In 2015, LAO supported Andrew Kingbird’s Aboriginal rights defence when he was charged with not having a life jacket on his motorboat. He sought to have the charge dismissed because the law infringed on his Aboriginal right to travel on the water for ceremonial purposes.
In keeping with the tradition of his people, and on the instruction of his Elder, Mr. Kingbird was collecting items for a shaking tent ceremony. Mr. Kingbird only carried with him what was necessary when he was on Rainy Lake, following specific guidance on how best to practice traditional mindfulness and respect while traveling upon the water for ceremonial purposes. This included clearing his boat of all items that would detract from this spiritual practice.
Under the law, however, there were no exceptions when it came to possessing a personal floatation device on board a vessel.
There have been several other similar instances where people were charged and convicted because they didn’t have the legal support to defend themselves.The issues raised in this case have a broad impact in the First Nation, Métis and Inuit communities—which aligns with the mandate of LAO’s Aboriginal Justice Strategy to improve legal services for Aboriginal people.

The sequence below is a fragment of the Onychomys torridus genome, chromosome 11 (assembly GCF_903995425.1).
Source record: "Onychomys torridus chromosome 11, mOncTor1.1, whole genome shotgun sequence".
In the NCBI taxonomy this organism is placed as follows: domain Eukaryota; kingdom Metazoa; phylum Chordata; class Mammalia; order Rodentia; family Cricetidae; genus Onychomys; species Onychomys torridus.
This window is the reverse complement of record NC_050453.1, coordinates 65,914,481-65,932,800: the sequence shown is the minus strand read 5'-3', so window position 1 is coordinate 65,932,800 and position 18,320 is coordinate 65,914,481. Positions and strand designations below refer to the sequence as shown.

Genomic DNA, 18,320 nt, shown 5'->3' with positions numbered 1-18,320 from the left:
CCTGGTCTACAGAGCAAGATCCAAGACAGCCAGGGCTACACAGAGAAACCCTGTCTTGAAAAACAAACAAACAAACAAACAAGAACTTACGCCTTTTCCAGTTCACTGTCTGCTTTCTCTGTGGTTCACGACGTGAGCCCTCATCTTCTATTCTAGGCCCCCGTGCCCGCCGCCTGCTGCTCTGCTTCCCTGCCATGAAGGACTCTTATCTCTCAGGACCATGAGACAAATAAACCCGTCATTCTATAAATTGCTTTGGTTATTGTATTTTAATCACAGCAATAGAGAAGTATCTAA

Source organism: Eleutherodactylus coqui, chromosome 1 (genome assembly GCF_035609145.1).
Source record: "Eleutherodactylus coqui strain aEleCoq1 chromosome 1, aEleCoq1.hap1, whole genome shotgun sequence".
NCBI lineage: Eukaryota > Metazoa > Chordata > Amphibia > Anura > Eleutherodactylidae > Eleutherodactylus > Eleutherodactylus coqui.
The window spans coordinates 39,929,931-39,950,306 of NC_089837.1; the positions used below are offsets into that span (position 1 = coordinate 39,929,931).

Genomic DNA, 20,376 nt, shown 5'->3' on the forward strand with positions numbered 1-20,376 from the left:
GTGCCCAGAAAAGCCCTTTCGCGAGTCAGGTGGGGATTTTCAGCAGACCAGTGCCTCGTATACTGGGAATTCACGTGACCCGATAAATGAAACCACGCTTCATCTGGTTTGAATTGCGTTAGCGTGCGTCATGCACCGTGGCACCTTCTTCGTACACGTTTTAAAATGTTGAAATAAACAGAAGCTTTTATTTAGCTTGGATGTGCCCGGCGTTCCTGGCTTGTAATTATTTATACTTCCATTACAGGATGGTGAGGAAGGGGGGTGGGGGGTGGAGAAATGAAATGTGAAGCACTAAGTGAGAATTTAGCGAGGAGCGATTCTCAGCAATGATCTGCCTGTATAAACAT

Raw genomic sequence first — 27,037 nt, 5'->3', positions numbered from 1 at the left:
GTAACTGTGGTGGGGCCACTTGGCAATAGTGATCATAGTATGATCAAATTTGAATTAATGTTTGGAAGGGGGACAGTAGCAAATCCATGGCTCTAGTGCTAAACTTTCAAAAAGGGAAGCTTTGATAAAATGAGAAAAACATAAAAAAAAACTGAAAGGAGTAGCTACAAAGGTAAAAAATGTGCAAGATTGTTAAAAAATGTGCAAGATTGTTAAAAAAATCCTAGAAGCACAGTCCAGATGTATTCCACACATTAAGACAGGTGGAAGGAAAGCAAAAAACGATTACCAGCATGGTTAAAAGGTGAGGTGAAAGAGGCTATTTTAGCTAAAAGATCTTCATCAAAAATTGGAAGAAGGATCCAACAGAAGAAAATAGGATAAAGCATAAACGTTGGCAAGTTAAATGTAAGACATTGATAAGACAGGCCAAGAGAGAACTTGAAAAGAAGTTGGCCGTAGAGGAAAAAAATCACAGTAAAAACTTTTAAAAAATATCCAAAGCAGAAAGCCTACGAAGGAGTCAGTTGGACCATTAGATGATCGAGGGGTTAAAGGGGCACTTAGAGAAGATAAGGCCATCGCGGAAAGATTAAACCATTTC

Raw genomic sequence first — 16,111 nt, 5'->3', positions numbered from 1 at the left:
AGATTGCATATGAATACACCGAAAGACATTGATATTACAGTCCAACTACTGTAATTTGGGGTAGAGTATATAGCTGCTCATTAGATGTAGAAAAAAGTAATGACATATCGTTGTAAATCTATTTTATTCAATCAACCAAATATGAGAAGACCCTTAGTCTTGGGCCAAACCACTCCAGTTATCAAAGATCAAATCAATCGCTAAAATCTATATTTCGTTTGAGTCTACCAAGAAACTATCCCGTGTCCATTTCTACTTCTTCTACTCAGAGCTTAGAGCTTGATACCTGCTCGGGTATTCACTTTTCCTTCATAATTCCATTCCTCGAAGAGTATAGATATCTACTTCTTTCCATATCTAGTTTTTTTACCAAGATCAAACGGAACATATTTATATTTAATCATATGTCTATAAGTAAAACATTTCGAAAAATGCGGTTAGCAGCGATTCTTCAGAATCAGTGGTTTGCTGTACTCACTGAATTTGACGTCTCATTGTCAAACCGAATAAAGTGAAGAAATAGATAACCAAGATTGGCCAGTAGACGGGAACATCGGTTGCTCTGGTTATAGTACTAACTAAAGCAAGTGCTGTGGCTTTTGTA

“I grew up watching my Elders practicing their traditions, including the instruction not to carry unnecessary items with them while travelling upon nibi (water) for spiritual reasons.
When I embarked on my first fast, or vision quest, I was told that when I went out on nibi I should take nothing with me, except for the clothes on my back, my tobacco, my pipe, and other sacred items. This allowed me to be close to the spirits of the land and water, to the Creator itself.
My authority and knowledge as an Elder is founded upon my experience of intimacy with the Creator, and all my teachings flow from this foundation. This is why I guided Andrew Kingbird, and why I continue to guide others, to develop this closeness by being on the land, and travelling on nibi, unencumbered by things, possessions, tools, or conveniences that are not necessary to, and even interfere with, the purpose of their journeys.
In this case, Anishinaabe law was upheld. In the future, the OPP and MNR should consult with Aboriginal law-holders and include traditional laws and aboriginal practices as part of their investigation before proceeding with any charges.”
— Elder PaShawOneeBinace Ralph Johnson